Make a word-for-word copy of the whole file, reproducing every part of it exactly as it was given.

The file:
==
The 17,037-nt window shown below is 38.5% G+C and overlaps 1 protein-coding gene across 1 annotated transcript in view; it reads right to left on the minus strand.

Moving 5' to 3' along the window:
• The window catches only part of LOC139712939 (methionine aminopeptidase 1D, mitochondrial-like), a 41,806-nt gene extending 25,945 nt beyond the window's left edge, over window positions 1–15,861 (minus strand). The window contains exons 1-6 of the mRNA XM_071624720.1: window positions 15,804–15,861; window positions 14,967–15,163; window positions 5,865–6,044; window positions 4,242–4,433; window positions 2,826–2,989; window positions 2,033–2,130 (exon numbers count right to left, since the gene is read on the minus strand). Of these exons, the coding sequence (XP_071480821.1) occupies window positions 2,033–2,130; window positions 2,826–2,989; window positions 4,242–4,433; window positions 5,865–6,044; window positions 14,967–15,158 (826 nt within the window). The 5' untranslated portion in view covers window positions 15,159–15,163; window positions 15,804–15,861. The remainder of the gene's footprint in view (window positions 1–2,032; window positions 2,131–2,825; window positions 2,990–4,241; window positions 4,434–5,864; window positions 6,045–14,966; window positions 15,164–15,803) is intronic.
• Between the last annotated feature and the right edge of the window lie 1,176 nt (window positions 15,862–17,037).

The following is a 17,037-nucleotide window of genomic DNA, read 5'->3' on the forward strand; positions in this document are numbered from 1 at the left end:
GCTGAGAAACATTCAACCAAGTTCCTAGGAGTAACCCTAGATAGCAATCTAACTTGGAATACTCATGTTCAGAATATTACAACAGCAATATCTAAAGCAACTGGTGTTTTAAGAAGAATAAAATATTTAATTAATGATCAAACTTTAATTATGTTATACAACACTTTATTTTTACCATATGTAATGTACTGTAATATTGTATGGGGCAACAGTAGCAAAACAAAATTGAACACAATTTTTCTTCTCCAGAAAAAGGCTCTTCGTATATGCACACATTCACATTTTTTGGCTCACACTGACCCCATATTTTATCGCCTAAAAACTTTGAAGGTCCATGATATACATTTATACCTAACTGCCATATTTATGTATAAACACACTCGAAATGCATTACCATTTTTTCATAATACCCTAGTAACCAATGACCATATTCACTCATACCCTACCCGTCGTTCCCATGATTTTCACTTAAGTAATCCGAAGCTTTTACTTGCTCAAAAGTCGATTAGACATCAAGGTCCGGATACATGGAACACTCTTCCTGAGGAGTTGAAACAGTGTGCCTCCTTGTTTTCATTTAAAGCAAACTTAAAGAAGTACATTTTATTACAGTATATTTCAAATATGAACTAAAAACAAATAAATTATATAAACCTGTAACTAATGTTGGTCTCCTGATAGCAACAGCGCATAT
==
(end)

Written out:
The 17,037-nt window shown below is 38.5% G+C and overlaps 1 protein-coding gene across 1 annotated transcript in view; it reads right to left on the minus strand.

Moving 5' to 3' along the window:
• The window catches only part of LOC139712939 (methionine aminopeptidase 1D, mitochondrial-like), a 41,806-nt gene extending 25,945 nt beyond the window's left edge, over window positions 1–15,861 (minus strand). The window contains exons 1-6 of the mRNA XM_071624720.1: window positions 15,804–15,861; window positions 14,967–15,163; window positions 5,865–6,044; window positions 4,242–4,433; window positions 2,826–2,989; window positions 2,033–2,130 (exon numbers count right to left, since the gene is read on the minus strand). Of these exons, the coding sequence (XP_071480821.1) occupies window positions 2,033–2,130; window positions 2,826–2,989; window positions 4,242–4,433; window positions 5,865–6,044; window positions 14,967–15,158 (826 nt within the window). The 5' untranslated portion in view covers window positions 15,159–15,163; window positions 15,804–15,861. The remainder of the gene's footprint in view (window positions 1–2,032; window positions 2,131–2,825; window positions 2,990–4,241; window positions 4,434–5,864; window positions 6,045–14,966; window positions 15,164–15,803) is intronic.
• Between the last annotated feature and the right edge of the window lie 1,176 nt (window positions 15,862–17,037).

The following is a 17,037-nucleotide window of genomic DNA, read 5'->3' on the forward strand; positions in this document are numbered from 1 at the left end:
GCTGAGAAACATTCAACCAAGTTCCTAGGAGTAACCCTAGATAGCAATCTAACTTGGAATACTCATGTTCAGAATATTACAACAGCAATATCTAAAGCAACTGGTGTTTTAAGAAGAATAAAATATTTAATTAATGATCAAACTTTAATTATGTTATACAACACTTTATTTTTACCATATGTAATGTACTGTAATATTGTATGGGGCAACAGTAGCAAAACAAAATTGAACACAATTTTTCTTCTCCAGAAAAAGGCTCTTCGTATATGCACACATTCACATTTTTTGGCTCACACTGACCCCATATTTTATCGCCTAAAAACTTTGAAGGTCCATGATATACATTTATACCTAACTGCCATATTTATGTATAAACACACTCGAAATGCATTACCATTTTTTCATAATACCCTAGTAACCAATGACCATATTCACTCATACCCTACCCGTCGTTCCCATGATTTTCACTTAAGTAATCCGAAGCTTTTACTTGCTCAAAAGTCGATTAGACATCAAGGTCCGGATACATGGAACACTCTTCCTGAGGAGTTGAAACAGTGTGCCTCCTTGTTTTCATTTAAAGCAAACTTAAAGAAGTACATTTTATTACAGTATATTTCAAATATGAACTAAAAACAAATAAATTATATAAACCTGTAACTAATGTTGGTCTCCTGATAGCAACAGCGCATAT